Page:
Giving Lip Service to Preservation

22 Apr

by Melissa Burns-

Living in Southwestern Illinois, you find Cahokia Mounds almost in your backyard. Growing up, I, like everyone else, took the requisite school field trips and learned about the people who once lived there. I was fascinated by its size and scope and how it once rivaled  cities like London, Paris, or Mexico City in its influence. Now, working in the tourism industry, I give directions and encourage people to go see the mounds. I sometimes wonder, though, how much we really think about Cahokia Mounds or work to preserve them.

Monk's Mound

Monk's Mound

The first thing that always stands out to me when I visit Cahokia Mounds is not the number of mounds or the impressive height of Monk’s Mound, but the billboards that have been placed right in the heart of the site and the highway that cuts it in half. I am always amazed that such a wonderfully historic place as Cahokia Mounds has been so recklessly treated. Of course, one could make the argument that the mounds are available to everyone at no charge, and some trade-offs are therefore to be expected. After all, commerce and expansion do have a way of making themselves known in even the least likely of places. But even this open availability has become limited recently. With the budget crisis that the state of Illinois is in, the hours and days that the Cahokia Mounds Interpretive Center is open to the public has been drastically cut for the majority of the year.  The question I have to ask, then, is are we truly trying to preserve Cahokia Mounds and, if we are, what is going wrong with that attempt?

Big Mound

Artist's sketch of Big Mound in St. Louis, shortly before it was demolished

Not long ago, I read an article in National Geographic titled “America’s Forgotten City.”  Written by former magazine staffer Glenn Hodges, who had only recently learned of the mounds existence, the story gave me a new perspective on something that we take largely for granted. Hodges’ opinion was that, as a site of Native American history, Cahokia Mounds has fallen victim to the long tradition of American disdain and ambivalence toward Indian culture.  According to this theory, the mounds’ historical significance went against the prevailing eighteenth and nineteenth-century opinion that Native Americans were savage peoples who were incapable of living a “modern” or “civilized” existence. An Indian city was simply too much for Americans to comprehend. As such, farmers in Illinois and city planners in Missouri demolished the mounds with careless abandon, finding them either a nuisance in the middle of a cornfield or more valuable as fill dirt in the city.  This is an intriguing hypothesis, and, while I am not sure if I am totally sold that this is the exact answer, I do think that it provides some interesting insight.

Loaf Mound

Loaf Mound, St. Louis's final standing mound

When it comes to Cahokia Mounds, or any historical site, what preservation ultimately comes down to is personal involvement. Local or national politics will always have an agenda, one which usually runs counter to the best interests of history in favor of more immediate financial goals.  It is up to us to actively engage with history and show its importance, whether you are the teacher who leads the fieldtrip, the hotel clerk who gives suggestions to tourists, or, as featured in the National Geographic article, a local man who takes it upon himself to care for and maintain a neighborhood historical marker.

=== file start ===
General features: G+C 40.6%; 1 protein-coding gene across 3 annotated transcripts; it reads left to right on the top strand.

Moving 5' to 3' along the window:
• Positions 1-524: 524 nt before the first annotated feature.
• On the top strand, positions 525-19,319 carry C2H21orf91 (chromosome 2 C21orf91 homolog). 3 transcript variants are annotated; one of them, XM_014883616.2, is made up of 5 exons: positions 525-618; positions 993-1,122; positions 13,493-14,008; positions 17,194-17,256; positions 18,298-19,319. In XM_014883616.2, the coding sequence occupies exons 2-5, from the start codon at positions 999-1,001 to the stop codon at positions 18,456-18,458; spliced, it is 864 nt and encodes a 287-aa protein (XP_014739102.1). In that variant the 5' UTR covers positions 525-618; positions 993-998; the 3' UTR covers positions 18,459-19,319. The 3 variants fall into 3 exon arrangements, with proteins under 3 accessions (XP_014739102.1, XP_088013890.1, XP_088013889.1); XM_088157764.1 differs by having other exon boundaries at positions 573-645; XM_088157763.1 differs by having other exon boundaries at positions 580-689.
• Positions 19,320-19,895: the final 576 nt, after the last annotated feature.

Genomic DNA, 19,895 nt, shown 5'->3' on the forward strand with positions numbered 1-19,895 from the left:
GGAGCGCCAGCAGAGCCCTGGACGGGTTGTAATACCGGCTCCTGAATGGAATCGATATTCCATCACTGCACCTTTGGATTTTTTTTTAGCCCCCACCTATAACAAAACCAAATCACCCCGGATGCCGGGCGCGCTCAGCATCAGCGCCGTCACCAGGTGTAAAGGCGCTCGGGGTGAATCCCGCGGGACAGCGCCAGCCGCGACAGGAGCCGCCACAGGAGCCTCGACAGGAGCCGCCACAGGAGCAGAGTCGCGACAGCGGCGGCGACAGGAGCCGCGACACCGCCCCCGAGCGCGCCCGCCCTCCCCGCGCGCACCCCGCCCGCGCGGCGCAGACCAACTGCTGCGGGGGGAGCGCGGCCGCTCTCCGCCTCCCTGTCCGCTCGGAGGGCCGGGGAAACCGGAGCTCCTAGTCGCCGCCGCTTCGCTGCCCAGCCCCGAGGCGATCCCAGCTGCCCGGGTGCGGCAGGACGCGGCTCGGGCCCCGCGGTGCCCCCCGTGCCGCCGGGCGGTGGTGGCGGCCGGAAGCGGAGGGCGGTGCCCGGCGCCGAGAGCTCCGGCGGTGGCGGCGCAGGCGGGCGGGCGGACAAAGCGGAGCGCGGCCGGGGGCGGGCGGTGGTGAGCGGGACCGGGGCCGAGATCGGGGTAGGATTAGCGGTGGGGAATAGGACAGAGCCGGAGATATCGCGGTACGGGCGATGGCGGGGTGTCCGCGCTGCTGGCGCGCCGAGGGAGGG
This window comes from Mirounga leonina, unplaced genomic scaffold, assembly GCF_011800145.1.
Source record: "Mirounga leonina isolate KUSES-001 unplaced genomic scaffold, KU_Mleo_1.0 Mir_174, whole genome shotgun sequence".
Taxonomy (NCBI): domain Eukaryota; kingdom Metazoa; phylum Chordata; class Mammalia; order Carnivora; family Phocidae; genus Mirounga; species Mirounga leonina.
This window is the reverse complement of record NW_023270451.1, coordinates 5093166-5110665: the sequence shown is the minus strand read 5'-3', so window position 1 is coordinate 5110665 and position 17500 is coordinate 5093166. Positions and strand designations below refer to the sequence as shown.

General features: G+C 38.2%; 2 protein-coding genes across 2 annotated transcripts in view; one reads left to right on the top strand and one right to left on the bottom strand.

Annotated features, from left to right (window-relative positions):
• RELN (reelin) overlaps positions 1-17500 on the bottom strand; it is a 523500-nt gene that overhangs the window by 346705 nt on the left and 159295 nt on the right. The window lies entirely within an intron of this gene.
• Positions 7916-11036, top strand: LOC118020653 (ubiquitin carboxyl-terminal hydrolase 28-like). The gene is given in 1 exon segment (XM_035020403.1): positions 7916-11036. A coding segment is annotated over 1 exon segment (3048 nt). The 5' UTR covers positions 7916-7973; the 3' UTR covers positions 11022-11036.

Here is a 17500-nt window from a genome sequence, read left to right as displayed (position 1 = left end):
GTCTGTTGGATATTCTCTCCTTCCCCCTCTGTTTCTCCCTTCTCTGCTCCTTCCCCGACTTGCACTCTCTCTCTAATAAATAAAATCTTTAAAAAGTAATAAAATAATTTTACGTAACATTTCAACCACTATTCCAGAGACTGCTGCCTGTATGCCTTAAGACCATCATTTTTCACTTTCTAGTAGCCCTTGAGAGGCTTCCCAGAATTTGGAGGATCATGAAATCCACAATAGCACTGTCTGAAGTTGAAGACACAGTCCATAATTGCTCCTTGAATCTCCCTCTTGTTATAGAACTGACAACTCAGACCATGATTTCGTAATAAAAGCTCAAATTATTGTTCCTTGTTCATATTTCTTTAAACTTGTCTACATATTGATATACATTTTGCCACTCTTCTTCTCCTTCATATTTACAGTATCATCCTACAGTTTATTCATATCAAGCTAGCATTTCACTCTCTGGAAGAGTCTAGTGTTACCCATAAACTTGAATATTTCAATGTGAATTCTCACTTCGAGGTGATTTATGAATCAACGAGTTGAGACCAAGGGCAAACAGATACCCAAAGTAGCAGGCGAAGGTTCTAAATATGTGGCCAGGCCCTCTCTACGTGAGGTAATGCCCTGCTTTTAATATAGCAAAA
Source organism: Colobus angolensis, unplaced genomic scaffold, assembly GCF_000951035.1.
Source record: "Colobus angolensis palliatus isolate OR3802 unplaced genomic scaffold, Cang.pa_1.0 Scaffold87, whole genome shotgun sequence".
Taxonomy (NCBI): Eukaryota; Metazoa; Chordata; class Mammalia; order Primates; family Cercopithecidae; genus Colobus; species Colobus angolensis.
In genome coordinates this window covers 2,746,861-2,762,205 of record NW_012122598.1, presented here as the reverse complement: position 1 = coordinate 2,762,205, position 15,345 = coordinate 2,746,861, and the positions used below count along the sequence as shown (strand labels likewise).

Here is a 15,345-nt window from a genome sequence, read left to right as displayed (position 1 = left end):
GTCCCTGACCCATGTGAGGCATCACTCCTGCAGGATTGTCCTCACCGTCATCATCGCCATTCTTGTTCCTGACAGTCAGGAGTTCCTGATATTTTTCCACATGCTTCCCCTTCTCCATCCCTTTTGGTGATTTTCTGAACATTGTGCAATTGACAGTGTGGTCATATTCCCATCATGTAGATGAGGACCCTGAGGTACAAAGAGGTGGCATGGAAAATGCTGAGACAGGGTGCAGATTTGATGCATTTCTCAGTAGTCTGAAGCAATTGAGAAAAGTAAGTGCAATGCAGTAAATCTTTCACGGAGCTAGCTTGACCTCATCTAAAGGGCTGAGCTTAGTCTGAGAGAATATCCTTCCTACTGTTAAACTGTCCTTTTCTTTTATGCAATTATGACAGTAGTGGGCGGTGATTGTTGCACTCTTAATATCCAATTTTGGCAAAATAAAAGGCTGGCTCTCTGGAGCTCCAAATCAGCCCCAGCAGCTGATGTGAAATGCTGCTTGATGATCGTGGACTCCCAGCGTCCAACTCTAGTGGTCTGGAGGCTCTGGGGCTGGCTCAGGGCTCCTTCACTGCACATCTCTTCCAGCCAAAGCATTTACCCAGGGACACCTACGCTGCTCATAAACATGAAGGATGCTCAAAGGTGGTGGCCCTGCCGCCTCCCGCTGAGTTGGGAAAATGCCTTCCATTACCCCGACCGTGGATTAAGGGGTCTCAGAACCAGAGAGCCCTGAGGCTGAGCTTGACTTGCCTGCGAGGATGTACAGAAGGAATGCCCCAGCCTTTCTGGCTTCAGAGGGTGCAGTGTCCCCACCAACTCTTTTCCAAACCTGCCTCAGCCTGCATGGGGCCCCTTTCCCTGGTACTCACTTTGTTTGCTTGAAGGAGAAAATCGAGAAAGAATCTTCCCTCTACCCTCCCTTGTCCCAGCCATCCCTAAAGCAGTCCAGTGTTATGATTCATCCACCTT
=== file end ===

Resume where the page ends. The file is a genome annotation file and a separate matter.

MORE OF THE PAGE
Preserving Gingerbread Cottages in Martha’s Vineyard

4 Apr

by Caitlin Dentamaro-

Homes in Martha's VineyardPreserving history is taking place all over the United States. During a trip to the east coast, I had the opportunity to visit Martha’s Vineyard, Massachusetts. Our tour guide Deana taught us about the area and how the people lived. Oak Bluffs became a thriving Methodist area during the nineteenth century. Starting in 1835, Methodists came to Martha’s Vineyard, living in tents. The area in Martha’s Vineyard is called the Oak Bluffs where the people of the camp lived. The group that is responsible for the campground is called Martha’s Vineyard Campmeeting Association (MVCMA).

Home in Martha's VineyardEach summer, members of the church would pitch tents and have their meetings outside. As years went on, more visitors began coming to the island. They would start building small wooden houses, now known as the Gingerbread Cottages. They are very colorful and actually do look like Gingerbread Houses. With the town forming in a circle, they decided to build a tabernacle in the center. The tabernacle holds 3,000 people. Winter came and they built a church called Trinity Methodist Church in 1878.

Tabernacle in Martha's VineyardThere are 320 cottages that belong to the MVCMA. They are now priced for over a million dollars each. Many families have passed the cottages down from generation to generation. Everyone loves their community and they sit outside and greet the visitors. I was very happy that I was able to see such a memorable place. I feel that it is important to preserve history so generations in the future can learn about their past. The memories will be remembered forever if the residents keep their Gingerbread Cottages preserved. The residents answered any questions we had and were proud of where they lived. On April 5, 2005, Oak Bluffs became a National Historical Landmark.